At the mine sites, corporations introduced various schemes to keep workers on-site. This was partially motivated in Kimberley by the corporation's fear that workers were stealing diamonds and selling them on the black market. To counteract this assumed threat, De Beers introduced strip searching, whereby workers leaving the mines at the end of a shift would be undressed and searched for diamonds. A more extreme measure was taken in the early 1880s by De Beers, when the company introduced corporate compounds. These enclosed compounds were built in the style of open-air prisons, where workers were required to live by the terms of their contract, in exchange for food, accommodation, and cheap beer provided by the company. In reality, workers had to pay for things out of their paltry wages, while the compounds themselves were notorious for disease, malnutrition, and death. In 1886 white workers at the De Beers compound in Kimberley elected a local member of parliament who successfully campaigned for white employees to live in the town, but black workers, who had no vote, were forced to remain on the compounds.
The growth of towns and cities across South Africa prompted changes in rural areas, as farms lost labourers to the mines and demand for food and agricultural produce increased. By the 1870s, "agrarian capitalism" had emerged, with large commercial farms buying up smallholdings and producing commercial goods for sale in the towns. This resulted in tens of thousands of black and white farmers losing their jobs, and being forced to work as wage-labourers on commercial farms or migrate to the cities in search of work. These changes greatly increased South Africa's agricultural output as commercial farms were more efficient and had greater access to farming machinery than small farms, and saw social changes in rural areas. The peasantry effectively disappeared, and a new class, the "rural gentry", emerged. These middle-class farmers, midway between the large commercial farms and smallholdings, were able to significantly increase their earnings by producing cash crops such as coffee, tobacco, sugar, and grapes, which were not labour-intensive and which fetched high prices at urban markets. Animal husbandry also increased, with increasingly large swathes of land being turned over to sheep and cattle farming.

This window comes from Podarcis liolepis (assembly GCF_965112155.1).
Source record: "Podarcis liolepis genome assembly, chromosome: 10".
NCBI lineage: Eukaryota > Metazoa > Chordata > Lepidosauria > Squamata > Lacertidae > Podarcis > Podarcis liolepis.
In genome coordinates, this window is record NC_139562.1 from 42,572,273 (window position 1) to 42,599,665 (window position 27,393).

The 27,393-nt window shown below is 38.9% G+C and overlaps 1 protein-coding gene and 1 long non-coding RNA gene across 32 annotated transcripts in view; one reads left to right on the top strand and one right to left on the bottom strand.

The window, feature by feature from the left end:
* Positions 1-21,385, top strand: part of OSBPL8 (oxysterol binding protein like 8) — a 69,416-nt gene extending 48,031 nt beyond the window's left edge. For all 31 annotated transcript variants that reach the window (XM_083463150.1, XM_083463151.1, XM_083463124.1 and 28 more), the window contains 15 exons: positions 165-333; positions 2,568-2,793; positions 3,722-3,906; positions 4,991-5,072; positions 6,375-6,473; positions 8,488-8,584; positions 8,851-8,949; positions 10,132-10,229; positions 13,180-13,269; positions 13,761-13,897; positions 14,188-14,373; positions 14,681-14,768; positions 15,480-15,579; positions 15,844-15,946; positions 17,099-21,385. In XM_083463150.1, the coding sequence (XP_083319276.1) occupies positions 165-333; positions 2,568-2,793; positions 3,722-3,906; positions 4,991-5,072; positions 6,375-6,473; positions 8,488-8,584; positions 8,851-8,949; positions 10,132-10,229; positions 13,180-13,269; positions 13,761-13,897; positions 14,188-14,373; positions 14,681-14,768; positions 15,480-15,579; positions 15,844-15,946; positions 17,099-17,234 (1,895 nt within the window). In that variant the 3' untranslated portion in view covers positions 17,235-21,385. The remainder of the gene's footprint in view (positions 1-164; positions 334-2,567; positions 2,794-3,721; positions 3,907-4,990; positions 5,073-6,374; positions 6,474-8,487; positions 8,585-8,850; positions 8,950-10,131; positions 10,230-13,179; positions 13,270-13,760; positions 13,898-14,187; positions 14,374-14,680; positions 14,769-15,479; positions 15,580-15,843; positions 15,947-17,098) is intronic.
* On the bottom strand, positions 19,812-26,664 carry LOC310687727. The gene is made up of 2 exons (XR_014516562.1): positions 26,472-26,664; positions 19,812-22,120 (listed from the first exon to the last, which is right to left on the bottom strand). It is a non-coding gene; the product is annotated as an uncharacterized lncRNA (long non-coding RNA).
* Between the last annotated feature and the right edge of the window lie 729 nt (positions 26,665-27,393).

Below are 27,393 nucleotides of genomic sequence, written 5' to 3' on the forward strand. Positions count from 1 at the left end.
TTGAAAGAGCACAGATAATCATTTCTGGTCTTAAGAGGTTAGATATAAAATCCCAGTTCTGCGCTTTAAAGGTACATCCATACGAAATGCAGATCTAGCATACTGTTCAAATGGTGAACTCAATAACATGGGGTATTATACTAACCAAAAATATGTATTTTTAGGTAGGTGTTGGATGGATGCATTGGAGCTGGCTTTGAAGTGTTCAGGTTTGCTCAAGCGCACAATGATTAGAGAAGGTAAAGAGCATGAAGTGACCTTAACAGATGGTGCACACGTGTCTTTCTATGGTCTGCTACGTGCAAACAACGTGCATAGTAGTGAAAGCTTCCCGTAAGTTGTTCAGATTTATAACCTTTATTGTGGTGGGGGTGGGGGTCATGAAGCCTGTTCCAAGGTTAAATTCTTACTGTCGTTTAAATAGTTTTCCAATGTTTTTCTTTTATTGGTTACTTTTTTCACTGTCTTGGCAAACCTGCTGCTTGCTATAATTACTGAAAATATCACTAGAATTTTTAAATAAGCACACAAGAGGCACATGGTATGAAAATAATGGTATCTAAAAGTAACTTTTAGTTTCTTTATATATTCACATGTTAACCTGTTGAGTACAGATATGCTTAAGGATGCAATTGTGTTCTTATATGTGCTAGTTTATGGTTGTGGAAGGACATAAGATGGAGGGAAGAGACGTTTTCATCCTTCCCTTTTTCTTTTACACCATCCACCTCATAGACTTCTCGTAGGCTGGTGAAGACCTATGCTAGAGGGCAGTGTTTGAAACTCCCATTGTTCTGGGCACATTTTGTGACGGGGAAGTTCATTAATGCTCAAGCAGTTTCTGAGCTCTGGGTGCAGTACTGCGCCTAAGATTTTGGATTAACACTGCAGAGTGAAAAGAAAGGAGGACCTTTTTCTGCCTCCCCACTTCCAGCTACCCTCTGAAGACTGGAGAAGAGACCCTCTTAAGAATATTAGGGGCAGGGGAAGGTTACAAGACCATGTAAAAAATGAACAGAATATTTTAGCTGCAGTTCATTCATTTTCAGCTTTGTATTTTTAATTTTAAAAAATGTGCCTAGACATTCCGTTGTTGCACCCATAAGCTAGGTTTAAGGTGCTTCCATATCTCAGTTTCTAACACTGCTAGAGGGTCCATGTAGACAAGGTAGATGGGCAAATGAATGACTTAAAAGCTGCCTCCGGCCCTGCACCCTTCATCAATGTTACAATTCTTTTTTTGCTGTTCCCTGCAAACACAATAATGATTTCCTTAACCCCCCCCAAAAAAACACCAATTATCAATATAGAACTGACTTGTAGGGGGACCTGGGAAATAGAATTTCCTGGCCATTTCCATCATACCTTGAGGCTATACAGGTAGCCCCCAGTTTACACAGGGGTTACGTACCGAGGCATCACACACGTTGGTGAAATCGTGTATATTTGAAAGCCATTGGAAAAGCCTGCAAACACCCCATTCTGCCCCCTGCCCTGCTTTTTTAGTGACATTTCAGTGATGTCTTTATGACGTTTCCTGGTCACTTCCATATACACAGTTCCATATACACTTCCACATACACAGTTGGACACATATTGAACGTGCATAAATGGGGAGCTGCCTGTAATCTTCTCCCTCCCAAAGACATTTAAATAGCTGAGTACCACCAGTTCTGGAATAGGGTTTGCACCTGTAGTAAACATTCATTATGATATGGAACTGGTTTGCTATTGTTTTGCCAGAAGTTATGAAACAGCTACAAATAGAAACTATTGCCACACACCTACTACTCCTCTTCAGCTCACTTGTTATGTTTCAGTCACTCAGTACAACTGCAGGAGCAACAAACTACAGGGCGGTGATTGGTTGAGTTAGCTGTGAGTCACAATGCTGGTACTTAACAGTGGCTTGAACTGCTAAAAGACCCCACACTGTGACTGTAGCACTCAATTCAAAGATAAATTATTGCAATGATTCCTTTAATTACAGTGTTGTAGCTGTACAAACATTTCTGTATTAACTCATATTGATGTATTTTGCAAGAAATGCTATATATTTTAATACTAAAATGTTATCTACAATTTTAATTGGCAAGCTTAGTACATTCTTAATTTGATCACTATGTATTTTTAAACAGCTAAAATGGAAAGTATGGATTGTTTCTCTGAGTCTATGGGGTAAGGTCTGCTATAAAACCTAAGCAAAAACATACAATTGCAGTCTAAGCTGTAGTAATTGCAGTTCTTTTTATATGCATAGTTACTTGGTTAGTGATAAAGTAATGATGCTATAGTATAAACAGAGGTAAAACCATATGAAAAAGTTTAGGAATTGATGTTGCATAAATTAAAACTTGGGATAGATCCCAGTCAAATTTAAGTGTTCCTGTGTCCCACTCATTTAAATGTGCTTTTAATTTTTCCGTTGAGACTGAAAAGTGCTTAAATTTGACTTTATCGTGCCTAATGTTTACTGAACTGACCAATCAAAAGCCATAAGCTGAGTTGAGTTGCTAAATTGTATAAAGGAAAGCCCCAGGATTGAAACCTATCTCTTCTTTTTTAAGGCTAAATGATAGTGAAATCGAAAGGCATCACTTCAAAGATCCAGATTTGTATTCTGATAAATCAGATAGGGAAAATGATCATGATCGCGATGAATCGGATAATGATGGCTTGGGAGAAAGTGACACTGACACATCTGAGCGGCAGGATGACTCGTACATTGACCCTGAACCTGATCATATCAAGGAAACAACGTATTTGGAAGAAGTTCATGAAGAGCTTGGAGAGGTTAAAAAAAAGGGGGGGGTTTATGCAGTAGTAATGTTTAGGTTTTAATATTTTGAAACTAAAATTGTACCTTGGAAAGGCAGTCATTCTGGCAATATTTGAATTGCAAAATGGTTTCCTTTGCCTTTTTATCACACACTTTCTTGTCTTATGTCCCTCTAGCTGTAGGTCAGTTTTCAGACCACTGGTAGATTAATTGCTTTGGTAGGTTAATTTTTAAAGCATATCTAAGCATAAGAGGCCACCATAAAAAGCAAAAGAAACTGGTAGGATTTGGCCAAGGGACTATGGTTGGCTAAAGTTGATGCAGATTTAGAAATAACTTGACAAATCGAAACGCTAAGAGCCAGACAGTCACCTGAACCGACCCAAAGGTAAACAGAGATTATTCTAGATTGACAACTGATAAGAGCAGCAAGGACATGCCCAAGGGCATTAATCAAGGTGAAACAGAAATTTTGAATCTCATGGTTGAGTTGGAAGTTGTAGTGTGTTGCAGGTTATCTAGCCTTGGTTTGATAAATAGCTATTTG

Mass migration to towns, urban growth, and the increasingly urban demand for rural produce prompted the development of South Africa's transport and communications infrastructure. Railways were greatly expanded to link towns to each other and to the countryside, and ports such as Durban and Cape Town were expanded to cope with increasing immigration and commercial activity, greatly stimulated development in South Africa.
The Mineral Revolution had a major impact on political developments in South Africa. The Cape Colony required armies of workers for the mines and support industries, and to secure a regular flow of workers to the mines,[dubious ] the colonial government began a series of annexations of neighbouring African states, such as Basutoland, Bechuanaland, and Pediland. In the newly annexed territories, the colonial government introduced laws such as the Hut tax, which demanded that inhabitants pay an annual tax on their dwellings, paid in British cash. As the only way to earn British currency was via employment in the mines, this created a steady flow of workers as young men travelled to the mines to earn money, which they sent back to their families to pay the tax.
The 1879 Anglo-Zulu War also had roots in the Mineral Revolution, specifically as the Cape Colony wished to neutralise any potential threats to the mines. In the aftermath of the war, thousands of young Zulu men migrated to the mines in search of work, driving down wages and exacerbating the already cramped conditions in the compounds.
The 1899–1902 Second Anglo-Boer War can be traced to the Mineral Revolution. Britain's desire to control the entire Rand region (which overlapped neighbouring Transvaal), remove potential threats to the mines, and encourage industrial expansion by replacing the slow and inexperienced Afrikaner bureaucracy with British laws and regulations led to increasing tension between the British colonies and the Afrikaner states, resulting in the outbreak of war in 1899. The Second Anglo-Boer War united South Africa as a single state (initially British, but granted independence in 1910).
Mining operations at the Rand and at Kimberley caused severe environmental damage. Open-pit mining was not only dangerous for the workers, but created deep pits which grew wider during rainfall. Urban growth placed increasing strains on water supplies and led to increasing pollution of rivers. In rural areas, commercial farming led to a steady degradation in soil quality, while increasing animal husbandry led to severe soil erosion in many places, as cattle drank scarce water supplies and pulled up the grass holding the soil together. Mechanised farming and over-grazing led by 1910 to the appearance of immense dongas in the countryside, which carried away soil and scarred the landscape, and contributed to dustbowls across South Africa in the early decades of the twentieth century.
Harries, P., 1982. Pre-Industrial South Africa-Economy and Society in Pre-Industrial South Africa. Edited by Shula Marks and Anthony Atmore. London: Longman, 1980. Pp. ix+ 385.£ 8.95 (paperback£ 3.95). The Journal of African History, 23(1), pp.125-126.